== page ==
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Scientific Articles   |    
Effect of Local Alignment on Compartmental Patterns of Knee Osteoarthritis
Fazel A. Khan, MD1; Matthew F. Koff, PhD1; Nicolas O. Noiseux, MD1; Kathie A. Bernhardt, BS1; Megan M. O'Byrne, MA1; Dirk R. Larson, MS1; Kimberly K. Amrami, MD1; Kenton R. Kaufman, PhD, PE1
1 Motion Analysis Laboratory (F.A.K., M.F.K., N.O.N., K.A.B., and K.R.K.), Department of Biostatistics (M.M.O. and D.R.L.), and Department of Radiology (K.K.A.), Mayo Clinic, 200 First Street S.W., Rochester, MN 55905. E-mail address for K.R. Kaufman: kaufman.kenton@mayo.edu
View Disclosures and Other Information
Disclosure: In support of their research for or preparation of this work, one or more of the authors received, in any one year, outside funding or grants in excess of $10,000 from the National Institutes of Health (RO1-AR048768-04 and F32AR053430). Neither they nor a member of their immediate families received payments or other benefits or a commitment or agreement to provide such benefits from a commercial entity. No commercial entity paid or directed, or agreed to pay or direct, any benefits to any research fund, foundation, division, center, clinical practice, or other charitable or nonprofit organization with which the authors, or a member of their immediate families, are affiliated or associated.
Investigation performed at the Motion Analysis Laboratory, Division of Orthopedic Research, Mayo Clinic, Rochester, Minnesota

The Journal of Bone and Joint Surgery, Inc.
J Bone Joint Surg Am, 2008 Sep 01;90(9):1961-1969. doi: 10.2106/JBJS.G.00633
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Abstract

Background: Previous studies have shown that lower-extremity malalignment increases the risk and rate of progression of knee osteoarthritis. The authors of such studies have used full-length lower-extremity radiographs to quantify alignment. However, a radiograph that includes only the knee is commonly ordered for a patient with early symptoms of knee osteoarthritis. The purpose of this study was to investigate whether local malalignment, as determined with use of a standing short knee radiograph, is associated with an increased risk of having osteoarthritis and having more severe compartmental disease.

Methods: Short fluoroscopically guided standing anteroposterior knee radiographs of 306 patients (608 knees) with radiographic evidence of knee osteoarthritis were used to determine the compartment-specific Kellgren-Lawrence grade of osteoarthritis and the local (distal femoral to proximal tibial) knee alignment. The relationship between local alignment and compartmental patterns of osteoarthritis was assessed.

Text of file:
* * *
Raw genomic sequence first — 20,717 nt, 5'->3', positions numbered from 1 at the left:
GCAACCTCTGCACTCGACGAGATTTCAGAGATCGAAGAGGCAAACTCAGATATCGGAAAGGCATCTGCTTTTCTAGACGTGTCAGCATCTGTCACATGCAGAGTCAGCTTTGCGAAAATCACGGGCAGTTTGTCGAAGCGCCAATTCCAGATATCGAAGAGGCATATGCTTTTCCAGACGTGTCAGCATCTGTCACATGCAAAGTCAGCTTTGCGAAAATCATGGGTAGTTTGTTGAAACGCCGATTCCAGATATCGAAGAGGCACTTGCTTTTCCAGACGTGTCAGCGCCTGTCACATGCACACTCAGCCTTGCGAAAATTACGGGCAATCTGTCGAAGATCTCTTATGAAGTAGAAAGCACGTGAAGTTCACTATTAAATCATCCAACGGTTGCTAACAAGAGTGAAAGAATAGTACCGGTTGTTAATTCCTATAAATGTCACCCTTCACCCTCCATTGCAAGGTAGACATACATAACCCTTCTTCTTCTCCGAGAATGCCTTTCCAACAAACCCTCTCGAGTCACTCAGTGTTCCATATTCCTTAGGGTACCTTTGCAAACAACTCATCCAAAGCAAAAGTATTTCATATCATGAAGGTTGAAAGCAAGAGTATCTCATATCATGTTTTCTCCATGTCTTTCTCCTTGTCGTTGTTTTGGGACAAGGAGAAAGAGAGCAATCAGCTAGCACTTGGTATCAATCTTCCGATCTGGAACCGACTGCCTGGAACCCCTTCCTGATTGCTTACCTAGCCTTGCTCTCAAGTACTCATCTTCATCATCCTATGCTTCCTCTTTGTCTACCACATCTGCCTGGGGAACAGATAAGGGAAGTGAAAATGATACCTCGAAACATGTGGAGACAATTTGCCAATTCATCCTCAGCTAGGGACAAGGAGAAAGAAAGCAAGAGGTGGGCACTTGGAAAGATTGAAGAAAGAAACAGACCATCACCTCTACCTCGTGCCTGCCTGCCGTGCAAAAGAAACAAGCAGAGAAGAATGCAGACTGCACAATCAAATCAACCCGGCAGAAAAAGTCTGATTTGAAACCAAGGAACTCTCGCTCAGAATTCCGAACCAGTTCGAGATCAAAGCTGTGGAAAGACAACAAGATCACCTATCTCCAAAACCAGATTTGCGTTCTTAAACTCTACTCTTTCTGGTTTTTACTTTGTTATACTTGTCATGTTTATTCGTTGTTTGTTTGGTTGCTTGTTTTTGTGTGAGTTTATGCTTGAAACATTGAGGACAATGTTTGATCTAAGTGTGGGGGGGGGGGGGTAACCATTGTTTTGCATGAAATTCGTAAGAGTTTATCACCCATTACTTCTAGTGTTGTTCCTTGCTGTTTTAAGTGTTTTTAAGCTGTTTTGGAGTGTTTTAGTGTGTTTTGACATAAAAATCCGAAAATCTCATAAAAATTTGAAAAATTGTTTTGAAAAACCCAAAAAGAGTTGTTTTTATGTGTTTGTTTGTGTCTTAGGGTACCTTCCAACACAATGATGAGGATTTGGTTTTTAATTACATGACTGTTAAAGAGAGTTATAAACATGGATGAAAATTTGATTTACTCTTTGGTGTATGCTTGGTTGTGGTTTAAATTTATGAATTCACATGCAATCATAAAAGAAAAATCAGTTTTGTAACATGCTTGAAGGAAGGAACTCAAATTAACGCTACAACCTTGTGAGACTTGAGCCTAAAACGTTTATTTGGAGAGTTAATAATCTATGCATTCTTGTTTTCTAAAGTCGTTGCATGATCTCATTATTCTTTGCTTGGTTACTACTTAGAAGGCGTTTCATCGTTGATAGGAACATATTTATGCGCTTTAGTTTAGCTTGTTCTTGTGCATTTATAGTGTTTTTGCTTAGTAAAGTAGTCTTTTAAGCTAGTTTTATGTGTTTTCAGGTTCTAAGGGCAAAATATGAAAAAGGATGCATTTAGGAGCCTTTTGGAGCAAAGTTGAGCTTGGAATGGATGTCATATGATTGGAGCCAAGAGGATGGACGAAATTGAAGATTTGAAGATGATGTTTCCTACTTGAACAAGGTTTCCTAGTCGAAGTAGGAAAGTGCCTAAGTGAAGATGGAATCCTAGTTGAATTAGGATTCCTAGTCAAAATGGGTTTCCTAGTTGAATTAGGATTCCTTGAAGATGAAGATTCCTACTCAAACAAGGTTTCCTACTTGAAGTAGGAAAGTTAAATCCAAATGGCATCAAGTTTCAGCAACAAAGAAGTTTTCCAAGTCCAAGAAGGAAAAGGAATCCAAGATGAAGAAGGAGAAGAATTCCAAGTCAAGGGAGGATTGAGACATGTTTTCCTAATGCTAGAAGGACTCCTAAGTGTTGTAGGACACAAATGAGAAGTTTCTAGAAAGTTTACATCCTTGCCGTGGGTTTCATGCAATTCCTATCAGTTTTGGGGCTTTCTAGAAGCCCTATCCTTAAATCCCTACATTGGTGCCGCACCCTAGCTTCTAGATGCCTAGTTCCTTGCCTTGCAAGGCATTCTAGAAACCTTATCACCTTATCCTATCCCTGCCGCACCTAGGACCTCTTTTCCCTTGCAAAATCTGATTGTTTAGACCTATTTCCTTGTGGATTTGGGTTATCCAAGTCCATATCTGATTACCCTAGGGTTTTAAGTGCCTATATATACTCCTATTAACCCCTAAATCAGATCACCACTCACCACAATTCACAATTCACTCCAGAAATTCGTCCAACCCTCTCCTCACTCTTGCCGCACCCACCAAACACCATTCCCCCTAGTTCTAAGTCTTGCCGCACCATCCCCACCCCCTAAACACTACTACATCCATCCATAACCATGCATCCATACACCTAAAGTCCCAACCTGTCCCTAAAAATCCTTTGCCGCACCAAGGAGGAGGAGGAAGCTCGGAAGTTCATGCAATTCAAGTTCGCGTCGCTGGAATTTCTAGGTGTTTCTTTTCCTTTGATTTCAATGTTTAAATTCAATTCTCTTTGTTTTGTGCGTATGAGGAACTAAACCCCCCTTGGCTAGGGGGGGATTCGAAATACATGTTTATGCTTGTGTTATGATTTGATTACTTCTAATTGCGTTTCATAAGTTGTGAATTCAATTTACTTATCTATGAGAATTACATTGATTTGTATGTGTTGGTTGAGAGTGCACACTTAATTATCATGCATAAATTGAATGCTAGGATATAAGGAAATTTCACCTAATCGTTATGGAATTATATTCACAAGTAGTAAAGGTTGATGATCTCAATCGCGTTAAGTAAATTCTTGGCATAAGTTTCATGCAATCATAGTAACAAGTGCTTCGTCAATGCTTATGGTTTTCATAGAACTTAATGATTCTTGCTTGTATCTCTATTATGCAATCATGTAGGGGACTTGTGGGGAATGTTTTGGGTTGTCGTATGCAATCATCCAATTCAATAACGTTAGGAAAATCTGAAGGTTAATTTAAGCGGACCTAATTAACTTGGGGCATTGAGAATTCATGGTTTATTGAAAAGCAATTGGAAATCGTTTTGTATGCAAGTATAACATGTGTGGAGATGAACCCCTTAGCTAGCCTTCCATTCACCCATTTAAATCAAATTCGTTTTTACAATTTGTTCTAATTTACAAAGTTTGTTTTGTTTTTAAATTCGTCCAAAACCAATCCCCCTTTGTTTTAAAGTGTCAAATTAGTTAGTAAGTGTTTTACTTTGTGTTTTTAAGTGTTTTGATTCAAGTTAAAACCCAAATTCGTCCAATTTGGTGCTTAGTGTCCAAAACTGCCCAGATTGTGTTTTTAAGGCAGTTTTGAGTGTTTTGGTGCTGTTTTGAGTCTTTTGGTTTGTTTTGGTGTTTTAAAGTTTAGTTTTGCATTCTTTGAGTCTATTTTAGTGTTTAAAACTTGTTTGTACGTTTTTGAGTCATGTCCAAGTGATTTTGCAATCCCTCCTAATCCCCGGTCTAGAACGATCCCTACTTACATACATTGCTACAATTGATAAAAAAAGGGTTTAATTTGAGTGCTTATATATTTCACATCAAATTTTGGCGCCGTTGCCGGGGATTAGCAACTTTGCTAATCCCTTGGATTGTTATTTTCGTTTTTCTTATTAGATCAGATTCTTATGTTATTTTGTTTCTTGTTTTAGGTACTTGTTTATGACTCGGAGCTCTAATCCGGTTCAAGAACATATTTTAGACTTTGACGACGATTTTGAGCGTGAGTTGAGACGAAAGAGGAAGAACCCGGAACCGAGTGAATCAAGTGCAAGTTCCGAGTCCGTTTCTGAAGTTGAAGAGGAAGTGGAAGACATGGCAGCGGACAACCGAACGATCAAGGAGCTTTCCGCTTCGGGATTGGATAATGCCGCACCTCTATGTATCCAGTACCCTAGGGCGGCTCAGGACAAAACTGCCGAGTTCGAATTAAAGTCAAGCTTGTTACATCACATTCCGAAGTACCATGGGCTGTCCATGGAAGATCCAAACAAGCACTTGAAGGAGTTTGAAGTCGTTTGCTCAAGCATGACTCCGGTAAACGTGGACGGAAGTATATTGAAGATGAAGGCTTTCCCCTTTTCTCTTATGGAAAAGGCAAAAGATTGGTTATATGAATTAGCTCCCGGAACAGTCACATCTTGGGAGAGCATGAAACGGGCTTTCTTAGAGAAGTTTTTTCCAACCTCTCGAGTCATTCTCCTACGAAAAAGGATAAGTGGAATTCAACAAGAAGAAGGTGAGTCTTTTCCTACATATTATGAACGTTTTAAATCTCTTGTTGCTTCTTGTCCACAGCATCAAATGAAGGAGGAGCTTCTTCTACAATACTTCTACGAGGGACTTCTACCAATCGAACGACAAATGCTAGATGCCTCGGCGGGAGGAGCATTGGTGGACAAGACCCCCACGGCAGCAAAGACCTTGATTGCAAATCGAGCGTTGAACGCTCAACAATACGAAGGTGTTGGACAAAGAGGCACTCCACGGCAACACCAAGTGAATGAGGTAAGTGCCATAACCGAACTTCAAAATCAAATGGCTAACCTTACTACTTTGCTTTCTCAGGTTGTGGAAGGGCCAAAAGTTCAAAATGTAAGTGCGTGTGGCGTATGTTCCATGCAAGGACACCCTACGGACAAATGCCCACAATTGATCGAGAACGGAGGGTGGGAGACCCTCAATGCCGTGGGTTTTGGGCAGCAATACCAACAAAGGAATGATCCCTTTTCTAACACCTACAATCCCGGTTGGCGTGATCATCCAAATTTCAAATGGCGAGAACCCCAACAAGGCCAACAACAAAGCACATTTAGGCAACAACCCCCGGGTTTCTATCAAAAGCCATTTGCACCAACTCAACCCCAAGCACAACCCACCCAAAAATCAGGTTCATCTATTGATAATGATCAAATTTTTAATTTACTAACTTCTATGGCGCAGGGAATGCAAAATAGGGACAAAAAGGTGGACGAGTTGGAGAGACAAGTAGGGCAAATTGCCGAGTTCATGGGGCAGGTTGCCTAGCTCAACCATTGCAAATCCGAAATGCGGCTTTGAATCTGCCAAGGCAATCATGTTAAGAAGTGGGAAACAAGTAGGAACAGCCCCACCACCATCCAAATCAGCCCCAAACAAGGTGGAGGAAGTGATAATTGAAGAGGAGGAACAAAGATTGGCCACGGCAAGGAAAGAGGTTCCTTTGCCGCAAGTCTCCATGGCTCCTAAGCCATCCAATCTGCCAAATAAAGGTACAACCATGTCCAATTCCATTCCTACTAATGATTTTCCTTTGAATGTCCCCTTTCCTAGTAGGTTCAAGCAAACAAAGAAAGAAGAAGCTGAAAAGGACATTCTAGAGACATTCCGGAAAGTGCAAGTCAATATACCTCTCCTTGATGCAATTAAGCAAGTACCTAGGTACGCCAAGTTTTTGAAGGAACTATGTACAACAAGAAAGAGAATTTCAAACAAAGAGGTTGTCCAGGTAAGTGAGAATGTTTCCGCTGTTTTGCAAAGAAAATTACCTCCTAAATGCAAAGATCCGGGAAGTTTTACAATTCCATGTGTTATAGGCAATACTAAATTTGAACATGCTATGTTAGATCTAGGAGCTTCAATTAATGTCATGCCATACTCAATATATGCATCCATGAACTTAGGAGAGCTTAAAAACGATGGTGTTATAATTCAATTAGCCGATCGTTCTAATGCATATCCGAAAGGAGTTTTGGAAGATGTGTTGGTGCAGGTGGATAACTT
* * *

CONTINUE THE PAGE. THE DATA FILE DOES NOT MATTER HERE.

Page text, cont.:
Results: Each degree of increase in the local varus angle was associated with a significantly increased risk of having predominantly medial compartment osteoarthritis, even when we adjusted for age, sex, and body mass index (odds ratio, 1.39; 95% confidence interval, 1.29 to 1.49; p < 0.001). A similar association was found between valgus angulation and lateral compartment osteoarthritis (odds ratio, 1.55; 95% confidence interval, 1.36 to 1.75; p < 0.001). Analysis of the 362 knees with predominantly medial compartment osteoarthritis showed that each degree of increase in the varus angle was associated with a significantly increased adjusted risk of having severe medial disease (odds ratio, 1.52, p < 0.001). In the forty-seven knees with predominantly lateral compartment osteoarthritis, a similar trend was found between an increase in the valgus angle and the severity of the lateral disease, with the results approaching but not reaching significance.

Conclusions: In patients with early symptomatic knee osteoarthritis, there is a clear relationship between local knee alignment, as determined from short standing knee radiographs, and the compartmental pattern and severity of the knee osteoarthritis. This study provides data with which physicians can assess how knee alignment contributes to the observed patterns and severity of osteoarthritis in an individual patient.

Level of Evidence: Prognostic Level II. See Instructions to Authors for a complete description of levels of evidence.

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    Accreditation Statement
    These activities have been planned and implemented in accordance with the Essential Areas and policies of the Accreditation Council for Continuing Medical Education (ACCME) through the joint sponsorship of the American Academy of Orthopaedic Surgeons and The Journal of Bone and Joint Surgery, Inc. The American Academy of Orthopaedic Surgeons is accredited by the ACCME to provide continuing medical education for physicians.
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